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Lending Libraries for Research

Networks for sharing tissue and data across institutions and continents could be invaluable. But we’re not there yet.

By Courtney Humphries // Spring 2013
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While some medical institutions and government agencies build large, centralized biobanks of tissue and data, other groups are looking to pool their resources and collaborate on research studies. To succeed, however, they must meet daunting logistical challenges. For example, when the National Cancer Institute (NCI) launched The Cancer Genome Atlas (TCGA) project in 2005, the goal was to sequence large numbers of tumors to gain a molecular understanding of cancer, and biobanks in the U.S. promised hundreds of tumor samples. Yet only a small percentage of the frozen tissue samples that arrived at the TCGA processing laboratory were of sufficient size and quality for the project’s needs. Much of the problem, says Jim Vaught, chief of NCI’s Biorepositories and Biospecimen Research Branch, stemmed from variations in how labs process and store samples.

Although there are best practice guidelines for collecting, storing and sharing tissues and fluids, Vaught says there’s no guarantee that institutions will follow the protocols, which can be especially crucial for tissue banks that rely on freezing or chemical fixatives to preserve complex organ or tumor samples.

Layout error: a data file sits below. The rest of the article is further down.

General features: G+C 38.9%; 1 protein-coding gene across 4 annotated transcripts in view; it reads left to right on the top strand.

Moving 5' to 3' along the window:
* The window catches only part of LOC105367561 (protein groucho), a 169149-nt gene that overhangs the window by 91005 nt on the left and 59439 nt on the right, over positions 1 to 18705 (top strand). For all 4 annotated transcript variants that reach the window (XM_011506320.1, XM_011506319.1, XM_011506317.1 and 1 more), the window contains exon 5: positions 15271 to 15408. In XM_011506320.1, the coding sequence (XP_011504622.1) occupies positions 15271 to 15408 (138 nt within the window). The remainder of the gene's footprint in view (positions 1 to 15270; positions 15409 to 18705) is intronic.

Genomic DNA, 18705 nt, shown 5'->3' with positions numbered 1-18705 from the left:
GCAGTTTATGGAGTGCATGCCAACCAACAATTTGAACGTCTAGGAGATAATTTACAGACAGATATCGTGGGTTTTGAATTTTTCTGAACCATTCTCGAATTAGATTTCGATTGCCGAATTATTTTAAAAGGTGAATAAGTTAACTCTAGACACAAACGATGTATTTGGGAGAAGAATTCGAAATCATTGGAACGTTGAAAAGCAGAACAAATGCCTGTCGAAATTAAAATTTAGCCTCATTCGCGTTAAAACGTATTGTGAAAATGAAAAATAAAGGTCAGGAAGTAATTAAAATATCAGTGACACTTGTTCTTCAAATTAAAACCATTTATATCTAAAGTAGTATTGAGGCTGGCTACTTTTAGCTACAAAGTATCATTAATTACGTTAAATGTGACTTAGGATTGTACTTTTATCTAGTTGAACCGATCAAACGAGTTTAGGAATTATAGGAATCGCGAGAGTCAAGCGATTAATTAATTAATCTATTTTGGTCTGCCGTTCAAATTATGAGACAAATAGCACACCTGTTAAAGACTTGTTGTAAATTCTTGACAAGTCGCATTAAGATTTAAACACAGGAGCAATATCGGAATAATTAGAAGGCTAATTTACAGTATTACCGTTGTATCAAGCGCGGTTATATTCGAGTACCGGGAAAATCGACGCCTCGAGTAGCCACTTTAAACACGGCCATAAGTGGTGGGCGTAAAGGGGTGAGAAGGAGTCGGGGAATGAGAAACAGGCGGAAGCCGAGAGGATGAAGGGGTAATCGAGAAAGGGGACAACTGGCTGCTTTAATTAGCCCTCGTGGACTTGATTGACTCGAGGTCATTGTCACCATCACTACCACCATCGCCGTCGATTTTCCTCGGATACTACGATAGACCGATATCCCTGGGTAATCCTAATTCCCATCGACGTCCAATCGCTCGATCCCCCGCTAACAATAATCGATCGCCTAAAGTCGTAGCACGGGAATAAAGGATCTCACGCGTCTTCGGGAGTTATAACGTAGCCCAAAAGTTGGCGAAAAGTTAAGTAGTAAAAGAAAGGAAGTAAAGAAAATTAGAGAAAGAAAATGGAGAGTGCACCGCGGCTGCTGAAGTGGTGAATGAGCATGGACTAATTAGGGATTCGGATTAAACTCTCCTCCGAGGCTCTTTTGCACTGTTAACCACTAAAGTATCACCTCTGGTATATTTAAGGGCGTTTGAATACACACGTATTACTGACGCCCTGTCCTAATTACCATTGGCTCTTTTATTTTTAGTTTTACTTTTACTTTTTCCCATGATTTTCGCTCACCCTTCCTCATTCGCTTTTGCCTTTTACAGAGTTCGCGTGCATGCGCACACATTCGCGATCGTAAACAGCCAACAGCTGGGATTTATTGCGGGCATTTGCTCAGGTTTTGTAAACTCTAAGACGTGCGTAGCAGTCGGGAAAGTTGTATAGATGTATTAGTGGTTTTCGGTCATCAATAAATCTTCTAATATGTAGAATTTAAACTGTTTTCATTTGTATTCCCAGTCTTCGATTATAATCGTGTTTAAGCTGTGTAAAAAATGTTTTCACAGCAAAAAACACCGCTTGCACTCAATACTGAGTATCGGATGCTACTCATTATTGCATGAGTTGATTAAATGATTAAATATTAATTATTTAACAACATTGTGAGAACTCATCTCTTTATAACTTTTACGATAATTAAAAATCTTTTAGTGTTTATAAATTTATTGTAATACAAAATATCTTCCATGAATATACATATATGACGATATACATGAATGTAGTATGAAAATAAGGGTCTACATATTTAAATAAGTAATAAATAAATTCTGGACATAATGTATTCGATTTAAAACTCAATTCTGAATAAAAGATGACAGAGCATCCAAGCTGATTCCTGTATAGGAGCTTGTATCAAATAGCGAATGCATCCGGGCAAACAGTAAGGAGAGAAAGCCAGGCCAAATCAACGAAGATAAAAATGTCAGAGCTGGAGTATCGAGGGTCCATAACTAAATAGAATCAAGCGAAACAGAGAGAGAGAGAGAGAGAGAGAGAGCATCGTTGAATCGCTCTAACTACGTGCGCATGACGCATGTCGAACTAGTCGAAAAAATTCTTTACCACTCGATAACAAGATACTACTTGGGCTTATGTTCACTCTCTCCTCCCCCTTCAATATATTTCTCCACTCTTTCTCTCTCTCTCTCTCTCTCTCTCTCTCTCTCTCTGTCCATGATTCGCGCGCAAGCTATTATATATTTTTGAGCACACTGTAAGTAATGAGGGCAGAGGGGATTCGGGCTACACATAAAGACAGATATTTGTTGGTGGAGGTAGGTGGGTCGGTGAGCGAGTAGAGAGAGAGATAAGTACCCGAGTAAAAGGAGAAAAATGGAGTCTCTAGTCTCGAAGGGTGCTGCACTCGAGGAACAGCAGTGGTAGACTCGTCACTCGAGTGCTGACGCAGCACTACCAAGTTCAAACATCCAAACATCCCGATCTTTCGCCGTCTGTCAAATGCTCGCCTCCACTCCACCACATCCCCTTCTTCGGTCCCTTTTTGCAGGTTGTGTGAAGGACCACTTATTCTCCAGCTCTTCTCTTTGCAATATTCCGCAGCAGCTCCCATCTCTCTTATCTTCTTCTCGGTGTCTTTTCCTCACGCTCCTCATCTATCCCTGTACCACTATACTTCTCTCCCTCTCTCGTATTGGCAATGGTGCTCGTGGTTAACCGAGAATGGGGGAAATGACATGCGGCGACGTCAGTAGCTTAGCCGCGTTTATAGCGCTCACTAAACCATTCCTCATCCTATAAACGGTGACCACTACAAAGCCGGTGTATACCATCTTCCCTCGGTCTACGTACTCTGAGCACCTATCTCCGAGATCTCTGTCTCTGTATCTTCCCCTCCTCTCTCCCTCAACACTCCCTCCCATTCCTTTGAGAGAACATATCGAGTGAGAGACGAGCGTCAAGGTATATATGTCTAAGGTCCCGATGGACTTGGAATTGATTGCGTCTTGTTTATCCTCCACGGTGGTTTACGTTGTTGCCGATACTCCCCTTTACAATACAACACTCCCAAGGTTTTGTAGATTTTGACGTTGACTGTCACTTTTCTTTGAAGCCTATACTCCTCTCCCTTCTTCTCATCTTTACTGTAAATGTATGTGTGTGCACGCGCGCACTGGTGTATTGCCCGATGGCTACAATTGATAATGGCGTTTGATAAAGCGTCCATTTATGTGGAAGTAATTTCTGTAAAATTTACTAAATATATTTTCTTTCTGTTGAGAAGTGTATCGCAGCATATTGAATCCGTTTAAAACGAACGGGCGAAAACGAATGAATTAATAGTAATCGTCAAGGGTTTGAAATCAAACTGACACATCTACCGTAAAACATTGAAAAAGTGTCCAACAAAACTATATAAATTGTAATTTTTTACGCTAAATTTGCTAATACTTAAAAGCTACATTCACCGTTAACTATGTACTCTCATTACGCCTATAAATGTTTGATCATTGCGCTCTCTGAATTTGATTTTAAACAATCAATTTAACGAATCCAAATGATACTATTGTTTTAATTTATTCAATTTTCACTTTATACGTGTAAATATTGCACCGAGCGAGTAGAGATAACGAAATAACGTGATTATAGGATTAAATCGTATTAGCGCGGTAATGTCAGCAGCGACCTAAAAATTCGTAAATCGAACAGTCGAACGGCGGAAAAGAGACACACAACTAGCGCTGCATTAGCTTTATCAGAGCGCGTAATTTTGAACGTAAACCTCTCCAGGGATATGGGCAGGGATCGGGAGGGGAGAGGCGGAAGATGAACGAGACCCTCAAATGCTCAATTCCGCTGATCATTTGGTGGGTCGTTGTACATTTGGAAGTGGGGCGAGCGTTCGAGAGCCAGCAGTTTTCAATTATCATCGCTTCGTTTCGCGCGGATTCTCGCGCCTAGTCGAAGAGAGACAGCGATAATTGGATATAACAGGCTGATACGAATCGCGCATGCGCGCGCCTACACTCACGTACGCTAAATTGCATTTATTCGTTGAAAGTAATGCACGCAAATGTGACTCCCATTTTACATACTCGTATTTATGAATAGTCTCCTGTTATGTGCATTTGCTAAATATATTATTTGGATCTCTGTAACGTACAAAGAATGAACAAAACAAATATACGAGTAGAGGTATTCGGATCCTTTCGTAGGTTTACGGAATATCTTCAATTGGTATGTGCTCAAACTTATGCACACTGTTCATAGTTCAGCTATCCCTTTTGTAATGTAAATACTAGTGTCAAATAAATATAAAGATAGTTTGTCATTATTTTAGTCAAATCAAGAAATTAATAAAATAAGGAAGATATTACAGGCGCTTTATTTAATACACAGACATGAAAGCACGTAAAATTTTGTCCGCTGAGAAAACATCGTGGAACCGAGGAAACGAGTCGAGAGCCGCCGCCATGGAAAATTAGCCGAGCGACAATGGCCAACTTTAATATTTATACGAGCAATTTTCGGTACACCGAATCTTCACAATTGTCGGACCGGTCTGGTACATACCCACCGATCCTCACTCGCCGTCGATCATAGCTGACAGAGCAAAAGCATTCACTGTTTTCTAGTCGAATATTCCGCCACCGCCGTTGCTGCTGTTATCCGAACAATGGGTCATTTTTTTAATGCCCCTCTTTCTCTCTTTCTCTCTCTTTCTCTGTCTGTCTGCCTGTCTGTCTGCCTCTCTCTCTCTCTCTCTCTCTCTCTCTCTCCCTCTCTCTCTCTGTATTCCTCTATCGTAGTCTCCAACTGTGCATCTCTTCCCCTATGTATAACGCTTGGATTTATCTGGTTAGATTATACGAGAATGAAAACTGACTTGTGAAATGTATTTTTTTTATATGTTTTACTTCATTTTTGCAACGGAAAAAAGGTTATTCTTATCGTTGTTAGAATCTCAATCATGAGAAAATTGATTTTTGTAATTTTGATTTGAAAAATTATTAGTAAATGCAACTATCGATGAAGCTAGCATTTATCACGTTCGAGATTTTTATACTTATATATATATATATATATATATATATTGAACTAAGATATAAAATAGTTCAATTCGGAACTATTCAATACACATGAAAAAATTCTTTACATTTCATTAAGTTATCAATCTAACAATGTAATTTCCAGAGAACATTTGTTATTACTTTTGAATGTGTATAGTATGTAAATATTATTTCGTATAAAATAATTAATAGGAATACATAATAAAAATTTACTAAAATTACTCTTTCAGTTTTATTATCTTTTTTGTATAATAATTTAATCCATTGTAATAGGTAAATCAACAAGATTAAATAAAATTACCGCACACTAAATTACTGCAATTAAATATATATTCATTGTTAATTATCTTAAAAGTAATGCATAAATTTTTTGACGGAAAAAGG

Now, an NCI initiative—the cancer Human Biobank, or caHUB—is researching ways to improve the availability of high-quality specimens. “Biospecimen quality is at the heart of developing diagnostic tools and treatments for personalized medicine,” Vaught says, noting evidence that variations in biobanking processes have hindered research seeking reliable “biomarkers” that could give early warnings about the presence of disease. “If you don’t consider the quality from the start, you end up mistaking artifacts for biomarkers.”

Beyond these technical hurdles, biobanking networks must also navigate issues of ownership of data and intellectual property. Different approaches for recruiting research subjects as well as consent and privacy standards are also challenging. Such problems stand in the way, at least for now, of building a resource that most researchers would love to have—a global biobank network.

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Issues of privacy and consent are scarcely slowing the race to build enormous, invaluable “biobanks” of human tissue and data.

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Universities, health organizations and government groups are amassing huge biobanks to help scientists probe the origins and development of human disease.

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